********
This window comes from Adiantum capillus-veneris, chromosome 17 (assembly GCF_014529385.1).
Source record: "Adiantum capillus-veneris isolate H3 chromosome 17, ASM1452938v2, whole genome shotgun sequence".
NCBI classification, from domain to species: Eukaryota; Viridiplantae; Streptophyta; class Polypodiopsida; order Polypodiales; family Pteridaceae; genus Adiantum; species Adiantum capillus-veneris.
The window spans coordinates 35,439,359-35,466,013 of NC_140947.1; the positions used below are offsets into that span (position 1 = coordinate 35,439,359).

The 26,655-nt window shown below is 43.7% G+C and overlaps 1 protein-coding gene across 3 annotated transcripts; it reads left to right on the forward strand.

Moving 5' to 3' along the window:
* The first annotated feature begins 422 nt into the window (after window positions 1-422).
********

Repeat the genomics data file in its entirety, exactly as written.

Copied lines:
This window comes from Adiantum capillus-veneris, chromosome 17 (assembly GCF_014529385.1).
Source record: "Adiantum capillus-veneris isolate H3 chromosome 17, ASM1452938v2, whole genome shotgun sequence".
NCBI classification, from domain to species: Eukaryota; Viridiplantae; Streptophyta; class Polypodiopsida; order Polypodiales; family Pteridaceae; genus Adiantum; species Adiantum capillus-veneris.
The window spans coordinates 35,439,359-35,466,013 of NC_140947.1; the positions used below are offsets into that span (position 1 = coordinate 35,439,359).

The 26,655-nt window shown below is 43.7% G+C and overlaps 1 protein-coding gene across 3 annotated transcripts; it reads left to right on the forward strand.

Moving 5' to 3' along the window:
* The first annotated feature begins 422 nt into the window (after window positions 1-422).